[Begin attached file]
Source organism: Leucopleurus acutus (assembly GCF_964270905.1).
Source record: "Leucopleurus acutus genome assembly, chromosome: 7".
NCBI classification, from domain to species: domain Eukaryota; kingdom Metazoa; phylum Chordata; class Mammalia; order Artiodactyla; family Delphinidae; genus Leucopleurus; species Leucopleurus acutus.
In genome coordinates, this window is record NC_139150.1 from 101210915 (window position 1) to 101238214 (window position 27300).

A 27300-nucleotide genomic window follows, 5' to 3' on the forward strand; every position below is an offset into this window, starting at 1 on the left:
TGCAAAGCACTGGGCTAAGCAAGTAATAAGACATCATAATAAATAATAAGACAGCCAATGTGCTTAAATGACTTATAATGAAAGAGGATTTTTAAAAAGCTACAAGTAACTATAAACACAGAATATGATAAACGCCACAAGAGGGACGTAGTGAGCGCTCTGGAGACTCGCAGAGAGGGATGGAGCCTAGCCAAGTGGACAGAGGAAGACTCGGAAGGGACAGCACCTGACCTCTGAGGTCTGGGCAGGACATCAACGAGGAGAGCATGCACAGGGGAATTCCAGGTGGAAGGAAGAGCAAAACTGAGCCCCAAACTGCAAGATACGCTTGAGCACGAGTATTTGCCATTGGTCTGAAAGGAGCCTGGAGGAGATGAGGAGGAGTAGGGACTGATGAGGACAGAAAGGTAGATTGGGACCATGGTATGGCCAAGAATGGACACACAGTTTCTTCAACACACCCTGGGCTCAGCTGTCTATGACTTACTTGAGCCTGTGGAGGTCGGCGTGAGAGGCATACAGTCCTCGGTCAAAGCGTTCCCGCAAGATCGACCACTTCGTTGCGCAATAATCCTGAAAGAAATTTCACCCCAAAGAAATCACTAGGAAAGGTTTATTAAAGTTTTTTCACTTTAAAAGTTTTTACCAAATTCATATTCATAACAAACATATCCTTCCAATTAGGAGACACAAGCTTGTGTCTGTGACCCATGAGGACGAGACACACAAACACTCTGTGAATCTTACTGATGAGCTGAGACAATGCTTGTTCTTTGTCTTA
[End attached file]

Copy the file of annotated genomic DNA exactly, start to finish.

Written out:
Source organism: Leucopleurus acutus (assembly GCF_964270905.1).
Source record: "Leucopleurus acutus genome assembly, chromosome: 7".
NCBI classification, from domain to species: domain Eukaryota; kingdom Metazoa; phylum Chordata; class Mammalia; order Artiodactyla; family Delphinidae; genus Leucopleurus; species Leucopleurus acutus.
In genome coordinates, this window is record NC_139150.1 from 101210915 (window position 1) to 101238214 (window position 27300).

A 27300-nucleotide genomic window follows, 5' to 3' on the forward strand; every position below is an offset into this window, starting at 1 on the left:
TGCAAAGCACTGGGCTAAGCAAGTAATAAGACATCATAATAAATAATAAGACAGCCAATGTGCTTAAATGACTTATAATGAAAGAGGATTTTTAAAAAGCTACAAGTAACTATAAACACAGAATATGATAAACGCCACAAGAGGGACGTAGTGAGCGCTCTGGAGACTCGCAGAGAGGGATGGAGCCTAGCCAAGTGGACAGAGGAAGACTCGGAAGGGACAGCACCTGACCTCTGAGGTCTGGGCAGGACATCAACGAGGAGAGCATGCACAGGGGAATTCCAGGTGGAAGGAAGAGCAAAACTGAGCCCCAAACTGCAAGATACGCTTGAGCACGAGTATTTGCCATTGGTCTGAAAGGAGCCTGGAGGAGATGAGGAGGAGTAGGGACTGATGAGGACAGAAAGGTAGATTGGGACCATGGTATGGCCAAGAATGGACACACAGTTTCTTCAACACACCCTGGGCTCAGCTGTCTATGACTTACTTGAGCCTGTGGAGGTCGGCGTGAGAGGCATACAGTCCTCGGTCAAAGCGTTCCCGCAAGATCGACCACTTCGTTGCGCAATAATCCTGAAAGAAATTTCACCCCAAAGAAATCACTAGGAAAGGTTTATTAAAGTTTTTTCACTTTAAAAGTTTTTACCAAATTCATATTCATAACAAACATATCCTTCCAATTAGGAGACACAAGCTTGTGTCTGTGACCCATGAGGACGAGACACACAAACACTCTGTGAATCTTACTGATGAGCTGAGACAATGCTTGTTCTTTGTCTTA